Skip to comments.Associated Press expects you to pay to license 5-word quotations [barred if damages AP reputation]
Posted on 06/17/2008 5:42:08 AM PDT by Mike Fieschko
In the name of "defin[ing] clear standards as to how much of its articles and broadcasts bloggers and Web sites can excerpt" the Associated Press is now selling "quotation licenses" that allow bloggers, journallers, and people who forward quotations from articles to co-workers to quote their articles. The licenses start at $12.50 for quotations of 5-25 words. The licensing system exhorts you to snitch on people who publish without paying the blood-money, offering up to $1 million in reward money (they also think that "fair use" -- the right to copy without permission -- means "Contact the owner of the work to be sure you are covered under fair use.").
It gets better! If you pay to quote the AP, but you offend the AP in so doing, the AP "reserves the right to terminate this Agreement at any time if Publisher or its agents finds Your use of the licensed Content to be offensive and/or damaging to Publisher's reputation."
Over on Making Light, Patrick Nielsen Hayden nails it:
The New York Times, an AP member organization, refers to this as an attempt to define clear standards as to how much of its articles and broadcasts bloggers and Web sites can excerpt. I suggest its better described as yet another attempt by a big media company to replace the established legal and social order with with a system of private law (the very definition of the word privilege) in which a few private organizations get to dictate to the rest of society what the rules will be. See also Virgin Media claiming the right to dictate to private citizens in Britain how theyre allowed to configure their home routers, or the new copyright bill being introduced in Canada, under which the international entertainment industry, rather than democratically-accountable representatives of the Canadian people, will get to define what does and doesnt amount to proscribed circumvention. Hey, why have laws? Lets just ask established businesses what kinds of behaviors they find inconvenient, and then send the police around to shut those behaviors down. Imagine the effort well save.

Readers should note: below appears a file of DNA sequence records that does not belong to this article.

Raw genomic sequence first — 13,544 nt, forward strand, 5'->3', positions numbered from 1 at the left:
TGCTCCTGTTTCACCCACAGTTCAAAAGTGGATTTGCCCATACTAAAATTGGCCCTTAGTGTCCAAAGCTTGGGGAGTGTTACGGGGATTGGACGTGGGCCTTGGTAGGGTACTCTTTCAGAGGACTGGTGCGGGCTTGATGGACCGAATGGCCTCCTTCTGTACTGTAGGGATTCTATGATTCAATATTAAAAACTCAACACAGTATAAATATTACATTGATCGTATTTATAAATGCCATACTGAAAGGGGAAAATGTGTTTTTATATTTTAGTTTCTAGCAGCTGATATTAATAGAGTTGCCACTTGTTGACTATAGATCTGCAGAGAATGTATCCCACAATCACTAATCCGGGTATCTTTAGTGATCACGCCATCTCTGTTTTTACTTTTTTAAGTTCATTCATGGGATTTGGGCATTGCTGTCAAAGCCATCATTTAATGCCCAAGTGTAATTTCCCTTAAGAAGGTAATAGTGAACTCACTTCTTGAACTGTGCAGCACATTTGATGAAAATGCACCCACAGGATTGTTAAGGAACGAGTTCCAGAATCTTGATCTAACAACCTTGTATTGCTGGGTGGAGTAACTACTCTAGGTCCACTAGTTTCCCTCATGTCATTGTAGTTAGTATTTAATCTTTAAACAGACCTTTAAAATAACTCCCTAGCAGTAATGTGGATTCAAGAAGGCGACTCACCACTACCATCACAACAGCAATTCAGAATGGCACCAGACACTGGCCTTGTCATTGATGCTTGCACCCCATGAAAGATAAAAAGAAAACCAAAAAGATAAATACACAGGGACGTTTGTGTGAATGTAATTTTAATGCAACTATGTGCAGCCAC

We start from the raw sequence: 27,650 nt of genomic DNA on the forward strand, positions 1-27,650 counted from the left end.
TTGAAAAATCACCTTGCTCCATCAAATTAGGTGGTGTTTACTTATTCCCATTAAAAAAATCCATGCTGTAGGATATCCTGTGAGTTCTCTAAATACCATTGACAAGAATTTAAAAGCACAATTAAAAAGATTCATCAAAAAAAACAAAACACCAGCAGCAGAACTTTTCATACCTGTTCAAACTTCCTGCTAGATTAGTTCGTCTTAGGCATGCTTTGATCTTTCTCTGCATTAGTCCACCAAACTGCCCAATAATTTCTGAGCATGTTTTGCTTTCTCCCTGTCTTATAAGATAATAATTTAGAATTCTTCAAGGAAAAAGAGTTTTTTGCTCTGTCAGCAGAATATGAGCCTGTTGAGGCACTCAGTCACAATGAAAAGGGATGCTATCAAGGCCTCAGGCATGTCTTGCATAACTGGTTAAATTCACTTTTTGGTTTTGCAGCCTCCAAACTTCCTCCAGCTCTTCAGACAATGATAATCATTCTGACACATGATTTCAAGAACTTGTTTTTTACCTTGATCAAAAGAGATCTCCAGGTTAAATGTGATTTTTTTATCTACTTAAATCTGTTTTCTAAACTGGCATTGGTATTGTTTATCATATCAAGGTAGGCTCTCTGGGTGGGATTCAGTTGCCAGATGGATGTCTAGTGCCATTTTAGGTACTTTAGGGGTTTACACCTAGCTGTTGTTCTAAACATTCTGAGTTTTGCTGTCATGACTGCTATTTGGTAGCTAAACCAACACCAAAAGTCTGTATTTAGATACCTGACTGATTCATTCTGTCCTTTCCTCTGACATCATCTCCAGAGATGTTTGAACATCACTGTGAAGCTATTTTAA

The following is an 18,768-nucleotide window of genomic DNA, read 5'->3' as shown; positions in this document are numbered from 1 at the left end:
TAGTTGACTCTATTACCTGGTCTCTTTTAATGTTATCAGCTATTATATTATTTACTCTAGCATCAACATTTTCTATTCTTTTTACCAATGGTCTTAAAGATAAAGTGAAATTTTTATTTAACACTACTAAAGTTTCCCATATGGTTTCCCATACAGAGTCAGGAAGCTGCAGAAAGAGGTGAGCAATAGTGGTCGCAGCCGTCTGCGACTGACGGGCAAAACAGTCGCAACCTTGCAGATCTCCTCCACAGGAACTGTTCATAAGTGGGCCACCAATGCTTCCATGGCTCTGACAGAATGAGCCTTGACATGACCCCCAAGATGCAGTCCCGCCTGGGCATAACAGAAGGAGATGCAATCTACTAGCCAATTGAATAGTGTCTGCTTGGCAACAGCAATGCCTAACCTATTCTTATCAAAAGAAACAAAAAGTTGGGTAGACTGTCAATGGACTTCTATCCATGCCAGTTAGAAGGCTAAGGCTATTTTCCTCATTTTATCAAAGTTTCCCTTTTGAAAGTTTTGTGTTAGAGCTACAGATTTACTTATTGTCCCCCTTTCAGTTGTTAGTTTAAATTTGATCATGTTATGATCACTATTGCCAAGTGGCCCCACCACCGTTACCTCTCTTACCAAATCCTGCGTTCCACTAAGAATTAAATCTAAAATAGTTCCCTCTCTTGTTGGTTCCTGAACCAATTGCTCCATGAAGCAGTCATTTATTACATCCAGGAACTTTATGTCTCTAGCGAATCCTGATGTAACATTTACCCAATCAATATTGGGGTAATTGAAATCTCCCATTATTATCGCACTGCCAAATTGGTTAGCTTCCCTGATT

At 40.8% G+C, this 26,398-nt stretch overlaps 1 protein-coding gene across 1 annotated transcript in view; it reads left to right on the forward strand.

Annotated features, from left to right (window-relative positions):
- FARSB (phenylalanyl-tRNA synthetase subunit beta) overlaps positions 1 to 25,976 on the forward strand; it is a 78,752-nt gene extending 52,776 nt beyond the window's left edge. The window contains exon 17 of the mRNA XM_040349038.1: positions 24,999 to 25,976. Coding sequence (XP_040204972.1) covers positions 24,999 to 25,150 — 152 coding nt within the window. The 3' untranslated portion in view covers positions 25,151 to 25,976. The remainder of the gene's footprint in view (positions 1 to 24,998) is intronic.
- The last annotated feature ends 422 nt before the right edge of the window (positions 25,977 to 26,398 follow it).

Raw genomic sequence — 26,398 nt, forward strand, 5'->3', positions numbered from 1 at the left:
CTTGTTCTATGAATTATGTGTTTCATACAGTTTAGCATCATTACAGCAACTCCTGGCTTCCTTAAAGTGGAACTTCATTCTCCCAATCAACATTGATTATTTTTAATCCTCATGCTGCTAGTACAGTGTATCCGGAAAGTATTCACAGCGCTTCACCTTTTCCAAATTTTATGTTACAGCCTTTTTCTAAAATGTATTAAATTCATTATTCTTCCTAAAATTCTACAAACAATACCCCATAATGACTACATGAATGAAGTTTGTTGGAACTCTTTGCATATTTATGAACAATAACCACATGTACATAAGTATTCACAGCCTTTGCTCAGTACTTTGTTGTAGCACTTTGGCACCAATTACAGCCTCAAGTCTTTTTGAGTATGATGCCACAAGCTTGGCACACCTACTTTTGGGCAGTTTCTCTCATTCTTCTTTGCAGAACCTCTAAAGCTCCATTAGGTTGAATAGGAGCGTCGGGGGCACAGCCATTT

Welcome to a world in which you wont be able to effectively criticize the press, because youll be required to pay to quote as few as five words from what they publish.
Welcome to a world in which you wont own any of your technology or your music or your books, because ensuring that someone makes their profit margins will justify depriving you of the even the most basic, commonsensical rights in your personal, hand-level household goods.